5 MOOC Platforms Where You Can Learn Anything

Aug 6, 2015


Do you have some spare time this summer? Why not invest in yourself and learn new things via the Internet? Perhaps, some basic concepts on programming, coding or learn online marketing, new technologies and languages, stocks and trading, and a myriad of subjects and courses. In line with the 14 parts of the crowd economy, these massive open online courses tap the mass collaboration and online communities slices and are shaping the future of education.

“The global eLearning Market is expected to reach $107 billion by 2015 while the global self-paced eLearning market reached $32.1 billion in revenue in 2010,” according to the e-learning industry.

Education, thanks to Internet, has now beyond walls and classrooms and a lot of options are available for cheap. So, aside from sand, sun, and beaches, here are 5 web-based platforms to make your summer productive.



Is programming for the geeks only? With technology shaping our future, it’s a good investment to learn even the basics and anyone can do it. Bill Gates once said, “Learning to write programs stretches your mind, and helps you think better, creates a way of thinking about things that I think is helpful in all domains,” so be hungry for new stuff. At Codecademy, you can learn to code interactively for free. They offer 8 different programming classes from Python to JavaScript to Angular to jQuery just to name a few, and you can learn at your own pace.



Learning is a lifelong process, and what’s more, learning doesn’t have to come from brick and mortal institutions only either. Today you can learn from more than 120 top universities around the world via Coursera. This for profit e-learning platform has democratized education through its online courses by partnering with top universities like Yale, Stanford, Princeton and many others. Learn Cryptography 1, Social Psychology, Economics on Money, as if you’re in their classrooms.

Open University


Another home of online learning is the Open University, “a great place to get an idea of what to expect from university study.” The platform offers 800 courses to students and comes with three types of free courses: open courses, badged open courses, and study units. While these courses “do not carry formal credit towards qualification,” majority of them allows you to study at your own pace.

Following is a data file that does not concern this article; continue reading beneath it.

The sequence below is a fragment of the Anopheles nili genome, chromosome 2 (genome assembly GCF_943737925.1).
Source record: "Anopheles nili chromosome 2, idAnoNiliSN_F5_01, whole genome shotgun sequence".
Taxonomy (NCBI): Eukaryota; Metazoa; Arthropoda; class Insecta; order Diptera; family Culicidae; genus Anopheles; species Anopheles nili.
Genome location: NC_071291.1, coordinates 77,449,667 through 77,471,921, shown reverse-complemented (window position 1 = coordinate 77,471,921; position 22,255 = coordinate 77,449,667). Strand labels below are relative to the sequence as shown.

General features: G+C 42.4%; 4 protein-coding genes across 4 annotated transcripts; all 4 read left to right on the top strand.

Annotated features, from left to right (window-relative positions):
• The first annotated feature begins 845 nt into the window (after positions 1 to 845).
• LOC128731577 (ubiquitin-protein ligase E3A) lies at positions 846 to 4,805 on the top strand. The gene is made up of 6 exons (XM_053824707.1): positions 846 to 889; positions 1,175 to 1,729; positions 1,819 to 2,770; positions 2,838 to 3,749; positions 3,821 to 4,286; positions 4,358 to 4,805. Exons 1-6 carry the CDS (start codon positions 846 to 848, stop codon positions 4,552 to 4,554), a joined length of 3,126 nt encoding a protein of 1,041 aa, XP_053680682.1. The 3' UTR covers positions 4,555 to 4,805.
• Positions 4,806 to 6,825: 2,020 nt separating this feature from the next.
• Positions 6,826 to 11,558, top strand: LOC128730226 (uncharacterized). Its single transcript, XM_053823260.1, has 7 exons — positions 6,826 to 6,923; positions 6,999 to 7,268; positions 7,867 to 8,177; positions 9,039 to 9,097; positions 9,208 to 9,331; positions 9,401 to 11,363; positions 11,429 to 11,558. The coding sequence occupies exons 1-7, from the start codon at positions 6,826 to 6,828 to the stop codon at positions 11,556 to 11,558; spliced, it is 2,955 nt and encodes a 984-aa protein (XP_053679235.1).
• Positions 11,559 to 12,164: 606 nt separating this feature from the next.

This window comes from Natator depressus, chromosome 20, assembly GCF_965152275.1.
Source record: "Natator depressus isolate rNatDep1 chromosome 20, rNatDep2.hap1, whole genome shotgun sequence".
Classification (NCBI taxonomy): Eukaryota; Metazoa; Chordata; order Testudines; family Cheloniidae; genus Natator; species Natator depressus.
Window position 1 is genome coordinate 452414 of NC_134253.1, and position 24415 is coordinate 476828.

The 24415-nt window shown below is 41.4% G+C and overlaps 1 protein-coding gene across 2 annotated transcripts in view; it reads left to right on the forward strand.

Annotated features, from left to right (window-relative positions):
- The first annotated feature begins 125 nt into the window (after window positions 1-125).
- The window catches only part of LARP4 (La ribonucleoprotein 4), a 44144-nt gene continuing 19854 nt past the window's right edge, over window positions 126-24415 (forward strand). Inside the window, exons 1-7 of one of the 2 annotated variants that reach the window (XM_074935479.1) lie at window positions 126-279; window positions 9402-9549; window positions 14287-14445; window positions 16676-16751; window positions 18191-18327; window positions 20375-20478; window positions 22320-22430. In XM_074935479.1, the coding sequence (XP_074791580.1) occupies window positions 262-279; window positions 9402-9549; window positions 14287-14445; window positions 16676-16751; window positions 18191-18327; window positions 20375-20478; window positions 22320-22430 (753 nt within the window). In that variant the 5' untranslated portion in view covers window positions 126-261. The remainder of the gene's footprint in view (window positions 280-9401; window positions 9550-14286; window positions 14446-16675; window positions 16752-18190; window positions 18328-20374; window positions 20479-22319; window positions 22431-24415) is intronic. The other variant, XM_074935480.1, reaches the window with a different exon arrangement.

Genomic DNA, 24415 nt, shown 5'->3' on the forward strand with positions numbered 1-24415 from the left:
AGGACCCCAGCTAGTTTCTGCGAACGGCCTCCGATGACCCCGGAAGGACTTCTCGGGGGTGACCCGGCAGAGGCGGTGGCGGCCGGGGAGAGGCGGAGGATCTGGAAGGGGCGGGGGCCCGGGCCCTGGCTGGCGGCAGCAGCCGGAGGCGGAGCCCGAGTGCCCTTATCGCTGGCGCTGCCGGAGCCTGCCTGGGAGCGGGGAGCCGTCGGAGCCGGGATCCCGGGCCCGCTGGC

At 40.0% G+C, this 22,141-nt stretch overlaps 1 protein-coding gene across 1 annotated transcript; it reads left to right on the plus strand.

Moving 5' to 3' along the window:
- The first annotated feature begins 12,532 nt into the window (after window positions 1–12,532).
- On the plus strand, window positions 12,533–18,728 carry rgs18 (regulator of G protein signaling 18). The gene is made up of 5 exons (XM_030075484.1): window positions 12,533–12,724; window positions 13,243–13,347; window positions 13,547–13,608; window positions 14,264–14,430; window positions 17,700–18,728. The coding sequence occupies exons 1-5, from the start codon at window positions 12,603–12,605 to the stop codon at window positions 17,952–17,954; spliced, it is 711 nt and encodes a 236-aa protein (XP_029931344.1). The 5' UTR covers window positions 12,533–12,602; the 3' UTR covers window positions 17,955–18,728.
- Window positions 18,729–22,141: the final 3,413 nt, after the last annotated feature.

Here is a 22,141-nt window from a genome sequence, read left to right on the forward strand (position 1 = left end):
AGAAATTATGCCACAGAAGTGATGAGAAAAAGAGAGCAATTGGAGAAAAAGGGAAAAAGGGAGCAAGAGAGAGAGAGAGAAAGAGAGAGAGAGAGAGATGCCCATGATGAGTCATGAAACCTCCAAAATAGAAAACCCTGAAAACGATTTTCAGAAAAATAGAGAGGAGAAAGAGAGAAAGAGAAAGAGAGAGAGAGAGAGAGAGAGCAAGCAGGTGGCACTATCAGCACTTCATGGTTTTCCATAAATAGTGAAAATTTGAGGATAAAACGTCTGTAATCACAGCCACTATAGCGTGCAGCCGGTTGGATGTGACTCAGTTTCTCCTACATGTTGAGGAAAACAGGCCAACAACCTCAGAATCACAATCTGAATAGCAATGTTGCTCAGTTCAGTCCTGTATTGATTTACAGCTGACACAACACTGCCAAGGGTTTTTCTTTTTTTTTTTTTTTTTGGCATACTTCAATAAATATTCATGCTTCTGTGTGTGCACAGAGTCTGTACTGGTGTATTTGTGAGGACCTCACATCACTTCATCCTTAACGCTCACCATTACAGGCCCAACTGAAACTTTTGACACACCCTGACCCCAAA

Khan Academy


Salman Khan, an educator and the owner of the non-profit web-based platform, Khan Academy wants “to provide free world-class education for everyone” and that vision was translated into reality. What you can learn from the site? Biology, Programming, Math, Science, Economics well… the list is endless. It’s “for free, for everyone, forever.” Plus, the experience itself is interactive and at your own pace.



“Start your summer off right,” says edX. Similar to Open University and Coursera, the e-learning website offers free courses from top universities, in partnership with MIT, Berkley, Harvard, to name a few. As of this writing, they offer summer classes online. You can register and check out how their program works, plus you’ll meet new friends and enjoy their interactive classes.

The future of education and exponential technologies

With the abundance of resources and e-learning tools, the opportunities for the next generation and us are limitless. “Exponential progress is now showing up in dozens of arenas: networks, sensors, robotics, artificial intelligence, synthetic biology, genomics, digital medicine, nanotechnology—to name only a few” as Peter Diamandis, CEO of XPRIZE, writes in his book titled ‘Bold’.

There’s more to talk about in education and exponential technologies aside from these MOOCs that are making an impact on a global scale; at the Crowdsourcing Week Europe 2015, Zenia Tata, Executive Director of XPRIZE is one of our speakers who will share her insights of global learning and new ways to disrupt the education sector using exponential technologies.

About Author

About Author

Maria Krisette Capati 玛丽亚

Maria is the Editorial Associate of Crowdsourcing Week in charge of media outreach. She's a major of Business Management and Entrepreneurship and an advocate of faith-based non-profit organizations, women's, and children's rights. When she's not writing and dabbling with the Crowdsourcing Week team, she satiates her wanderlust and travel around Asia.

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